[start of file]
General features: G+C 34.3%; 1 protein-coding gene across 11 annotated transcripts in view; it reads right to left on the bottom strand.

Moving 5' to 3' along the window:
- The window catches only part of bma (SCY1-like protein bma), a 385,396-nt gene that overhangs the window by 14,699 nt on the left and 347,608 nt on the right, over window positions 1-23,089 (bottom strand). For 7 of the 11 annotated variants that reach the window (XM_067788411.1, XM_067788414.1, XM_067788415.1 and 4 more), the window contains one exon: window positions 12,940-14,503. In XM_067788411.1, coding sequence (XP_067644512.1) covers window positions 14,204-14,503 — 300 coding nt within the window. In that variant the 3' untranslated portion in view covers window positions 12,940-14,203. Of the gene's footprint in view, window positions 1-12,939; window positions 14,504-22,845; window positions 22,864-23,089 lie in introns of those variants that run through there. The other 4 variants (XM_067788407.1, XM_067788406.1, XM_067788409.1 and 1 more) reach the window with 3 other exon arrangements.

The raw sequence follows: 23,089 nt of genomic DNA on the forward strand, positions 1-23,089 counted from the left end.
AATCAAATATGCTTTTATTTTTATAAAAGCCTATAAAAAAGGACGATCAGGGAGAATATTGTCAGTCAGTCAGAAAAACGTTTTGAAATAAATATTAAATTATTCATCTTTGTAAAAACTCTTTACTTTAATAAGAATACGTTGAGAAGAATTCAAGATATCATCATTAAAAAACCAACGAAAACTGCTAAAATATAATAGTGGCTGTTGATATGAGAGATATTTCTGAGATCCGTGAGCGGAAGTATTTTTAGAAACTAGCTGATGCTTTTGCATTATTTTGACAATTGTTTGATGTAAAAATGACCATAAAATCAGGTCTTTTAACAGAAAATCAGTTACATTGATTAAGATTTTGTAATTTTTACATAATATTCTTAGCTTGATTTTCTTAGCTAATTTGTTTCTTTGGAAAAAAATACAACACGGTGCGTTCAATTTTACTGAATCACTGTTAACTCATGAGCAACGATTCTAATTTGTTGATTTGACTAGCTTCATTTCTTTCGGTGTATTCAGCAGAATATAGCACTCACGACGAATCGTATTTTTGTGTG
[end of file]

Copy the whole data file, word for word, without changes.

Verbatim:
General features: G+C 34.3%; 1 protein-coding gene across 11 annotated transcripts in view; it reads right to left on the bottom strand.

Moving 5' to 3' along the window:
- The window catches only part of bma (SCY1-like protein bma), a 385,396-nt gene that overhangs the window by 14,699 nt on the left and 347,608 nt on the right, over window positions 1-23,089 (bottom strand). For 7 of the 11 annotated variants that reach the window (XM_067788411.1, XM_067788414.1, XM_067788415.1 and 4 more), the window contains one exon: window positions 12,940-14,503. In XM_067788411.1, coding sequence (XP_067644512.1) covers window positions 14,204-14,503 — 300 coding nt within the window. In that variant the 3' untranslated portion in view covers window positions 12,940-14,203. Of the gene's footprint in view, window positions 1-12,939; window positions 14,504-22,845; window positions 22,864-23,089 lie in introns of those variants that run through there. The other 4 variants (XM_067788407.1, XM_067788406.1, XM_067788409.1 and 1 more) reach the window with 3 other exon arrangements.

The raw sequence follows: 23,089 nt of genomic DNA on the forward strand, positions 1-23,089 counted from the left end.
AATCAAATATGCTTTTATTTTTATAAAAGCCTATAAAAAAGGACGATCAGGGAGAATATTGTCAGTCAGTCAGAAAAACGTTTTGAAATAAATATTAAATTATTCATCTTTGTAAAAACTCTTTACTTTAATAAGAATACGTTGAGAAGAATTCAAGATATCATCATTAAAAAACCAACGAAAACTGCTAAAATATAATAGTGGCTGTTGATATGAGAGATATTTCTGAGATCCGTGAGCGGAAGTATTTTTAGAAACTAGCTGATGCTTTTGCATTATTTTGACAATTGTTTGATGTAAAAATGACCATAAAATCAGGTCTTTTAACAGAAAATCAGTTACATTGATTAAGATTTTGTAATTTTTACATAATATTCTTAGCTTGATTTTCTTAGCTAATTTGTTTCTTTGGAAAAAAATACAACACGGTGCGTTCAATTTTACTGAATCACTGTTAACTCATGAGCAACGATTCTAATTTGTTGATTTGACTAGCTTCATTTCTTTCGGTGTATTCAGCAGAATATAGCACTCACGACGAATCGTATTTTTGTGTG